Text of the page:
Research at Economic Geography

"Location, location, location!"

Economic geography is a broadly ranging sub-discipline where theoretical frameworks and empirical analyses creatively incorporate interdisciplinary elements. Research in economic geography is characterized by a spatial approach to the studied phenomena. The key terms for any research in the field are space, place and location.

Research in Economic geography at the Turku School of Economics concentrates on the following themes:

  • Changes in consumer behaviour
  • Strategic regional development
  • Globalisation, international trade, Asian economies, Global South
  • Geography of retailing, strategic retail location planning
  • Tourism business and experiential consumption
  • Business responsibility and sustainability

Research Projects

Good and bad palm oil. Food security, paradigm change and stakeholder negotiations in Indonesia and the EU (2023-2027)

Palm oil is a commodity used in the production of food ingredients, non-food consumer products, and biofuels. Most of the world’s palm oil is produced in Indonesia where oil palm cultivation provides a livelihood for over 16 million smallholders and workers. At the same time, oil palm monoculture farming leads to forest and biodiversity loss, enhances climate change and violates indigenous land and human rights. This has been strongly criticized by the European Parliament that banned palm oil imports in 2018, and as a response, Indonesia filed a lawsuit against the EU at the WTO. However, the recent attack war by Russia to Ukraine has resulted in a global food crisis and a paradigm change, where, instead of the EU-Indonesia dispute, attention has turned to global food security. The problem is multifaceted.

This multidisciplinary project takes a broader approach going beyond existing standalone case studies to examine palm oil negotiations and policies from the perspective of small producers in Indonesia, and policymakers and NGOs in the EU and Indonesia. What kinds of views do different stakeholders have on palm oil, and how are the views negotiated and narrated? How do the arguments and narratives reflect the values of the stakeholders, the "good and bad" and the ethics of palm oil cultivation and use? Who influences whom and what kinds of power relations can we discern in the multi-level palm oil negotiations and debates? How can disputes be resolved in order to ensure food security and to find a solution in line with the 2030 Agenda?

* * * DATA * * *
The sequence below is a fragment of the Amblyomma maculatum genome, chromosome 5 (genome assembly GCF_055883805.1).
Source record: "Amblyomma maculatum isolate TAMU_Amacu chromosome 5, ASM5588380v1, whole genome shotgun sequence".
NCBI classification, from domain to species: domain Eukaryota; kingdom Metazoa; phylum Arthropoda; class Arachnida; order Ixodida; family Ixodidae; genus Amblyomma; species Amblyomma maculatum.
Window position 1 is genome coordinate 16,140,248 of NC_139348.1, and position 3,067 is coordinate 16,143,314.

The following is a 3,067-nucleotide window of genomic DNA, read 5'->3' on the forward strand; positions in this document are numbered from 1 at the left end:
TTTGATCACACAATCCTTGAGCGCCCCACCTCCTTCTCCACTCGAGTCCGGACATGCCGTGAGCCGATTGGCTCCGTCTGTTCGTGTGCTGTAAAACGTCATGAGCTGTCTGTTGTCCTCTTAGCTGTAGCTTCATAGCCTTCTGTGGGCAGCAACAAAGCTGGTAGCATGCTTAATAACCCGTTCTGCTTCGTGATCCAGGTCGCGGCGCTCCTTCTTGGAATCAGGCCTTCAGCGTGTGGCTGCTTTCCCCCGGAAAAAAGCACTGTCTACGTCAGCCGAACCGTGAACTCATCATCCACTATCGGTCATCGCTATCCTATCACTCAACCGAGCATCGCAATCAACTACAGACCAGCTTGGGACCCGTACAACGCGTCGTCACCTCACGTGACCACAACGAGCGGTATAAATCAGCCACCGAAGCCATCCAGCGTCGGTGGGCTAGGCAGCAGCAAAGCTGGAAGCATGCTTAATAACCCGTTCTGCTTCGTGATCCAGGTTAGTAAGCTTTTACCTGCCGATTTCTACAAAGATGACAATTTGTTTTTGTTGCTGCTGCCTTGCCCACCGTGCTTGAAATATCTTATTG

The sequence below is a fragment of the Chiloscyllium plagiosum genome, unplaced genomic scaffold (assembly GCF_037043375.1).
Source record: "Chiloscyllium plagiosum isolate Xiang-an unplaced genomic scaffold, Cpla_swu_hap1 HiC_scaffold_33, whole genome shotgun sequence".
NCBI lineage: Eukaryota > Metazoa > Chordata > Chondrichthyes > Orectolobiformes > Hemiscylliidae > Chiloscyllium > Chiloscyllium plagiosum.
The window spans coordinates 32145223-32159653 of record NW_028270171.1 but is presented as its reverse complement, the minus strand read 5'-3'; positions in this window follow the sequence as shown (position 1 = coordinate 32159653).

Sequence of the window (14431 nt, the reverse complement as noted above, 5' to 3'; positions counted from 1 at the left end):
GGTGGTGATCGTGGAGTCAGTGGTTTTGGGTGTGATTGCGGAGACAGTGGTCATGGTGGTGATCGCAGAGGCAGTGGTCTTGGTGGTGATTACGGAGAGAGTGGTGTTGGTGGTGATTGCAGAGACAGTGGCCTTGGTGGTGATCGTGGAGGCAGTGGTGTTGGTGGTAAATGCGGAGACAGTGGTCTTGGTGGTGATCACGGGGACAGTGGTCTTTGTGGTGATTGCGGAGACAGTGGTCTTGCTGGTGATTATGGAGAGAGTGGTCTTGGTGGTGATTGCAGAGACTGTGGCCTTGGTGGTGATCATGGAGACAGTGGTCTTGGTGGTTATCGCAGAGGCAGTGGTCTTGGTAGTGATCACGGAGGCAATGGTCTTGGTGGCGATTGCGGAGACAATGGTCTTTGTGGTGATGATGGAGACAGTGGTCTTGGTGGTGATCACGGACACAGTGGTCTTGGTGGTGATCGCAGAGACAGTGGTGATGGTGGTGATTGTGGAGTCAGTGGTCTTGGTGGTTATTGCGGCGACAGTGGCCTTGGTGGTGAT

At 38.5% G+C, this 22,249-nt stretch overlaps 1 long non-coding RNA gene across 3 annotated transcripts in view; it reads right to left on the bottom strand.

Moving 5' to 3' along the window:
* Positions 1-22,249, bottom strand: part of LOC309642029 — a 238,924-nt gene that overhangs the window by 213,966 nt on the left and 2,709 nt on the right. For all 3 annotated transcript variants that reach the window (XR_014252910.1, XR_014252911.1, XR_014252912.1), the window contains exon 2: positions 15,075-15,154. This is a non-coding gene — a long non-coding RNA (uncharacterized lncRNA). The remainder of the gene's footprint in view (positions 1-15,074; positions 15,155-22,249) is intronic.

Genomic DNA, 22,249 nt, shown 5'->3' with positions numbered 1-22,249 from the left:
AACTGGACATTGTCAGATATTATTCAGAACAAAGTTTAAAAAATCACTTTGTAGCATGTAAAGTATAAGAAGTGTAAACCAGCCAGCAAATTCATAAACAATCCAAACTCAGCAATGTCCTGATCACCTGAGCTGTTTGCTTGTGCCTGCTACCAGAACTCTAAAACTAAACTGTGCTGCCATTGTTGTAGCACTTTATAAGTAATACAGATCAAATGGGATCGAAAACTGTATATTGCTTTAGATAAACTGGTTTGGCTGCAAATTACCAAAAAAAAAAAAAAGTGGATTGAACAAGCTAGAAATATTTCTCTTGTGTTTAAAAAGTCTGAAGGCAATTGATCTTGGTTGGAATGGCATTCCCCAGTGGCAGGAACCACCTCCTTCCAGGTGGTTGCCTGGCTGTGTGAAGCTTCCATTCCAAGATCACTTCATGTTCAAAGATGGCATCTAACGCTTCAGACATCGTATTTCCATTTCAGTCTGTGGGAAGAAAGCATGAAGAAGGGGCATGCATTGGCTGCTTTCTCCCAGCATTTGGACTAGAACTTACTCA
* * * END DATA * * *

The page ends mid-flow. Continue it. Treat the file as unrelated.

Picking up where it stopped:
The aim of this 5-year research project is 1) to contextualize the paradigm shift in the palm oil narrative, 2) to understand its effects on the power relations and negotiations among palm oil stakeholders, and 3) to analyze the effects on primary producers in Indonesia and more broadly on global food security. We study documentary, interview, survey and social media data and combine the theories and methods of political science, development and regional studies, and political economy (rhetorical analysis, social network analysis, content analysis). We disseminate the results in academic and wider audience publications and presentations in three languages (English, Finnish, Indonesian).

Project length: 2023-2027

Research team: Erja Kettunen-Matilainen, Ayu Pratiwi, Ratih Adiputri

Funded by: Kone Foundation

View the project page here.

Market Information and Climate-Smart Practices in Indonesian Aquaculture Communities: The ICT Approach

This project is a collaboration of five universities: University of Turku (Finland), Hitotsubashi University (Japan), University of Tokyo (Japan), Brawijaya University (Indonesia), and Muhammadiyah University Gresik (Indonesia). The principal investigator in Turku is PhD Ayu Pratiwi (, who was awarded a personal grant for the first phase of the project (2020-2021) by Maj and Tor Nessling Foundation.

Background and motivation

With the globally growing demand, aquaculture has become top-performing industries generating employment for the smallholder communities in Indonesia. However, lack of access to market and technical knowledge and climate  information causes information asymmetries to smallholder farmers, impeding them not only from bargaining effectively with traders with dominant market power but also from increasing sustainable production capacity and undertaking climate-coping strategies. Although disseminating market and technical information to these farmers is of paramount importance, the current aquaculture extension service offered by the government is mainly traditional, limited to specific geographical locations, and plagued with uneven service coverage and fiscal sustainability challenges. With the adaptation of Information and Communication Technologies (ICT), communication and information exchange costs across different locations could be reduced. Despite its potential, research on ICT and information sharing of smallholders in developing countries is still in an early stage and rarely explored, resulting in limited information regarding the impacts and mechanism of such programs.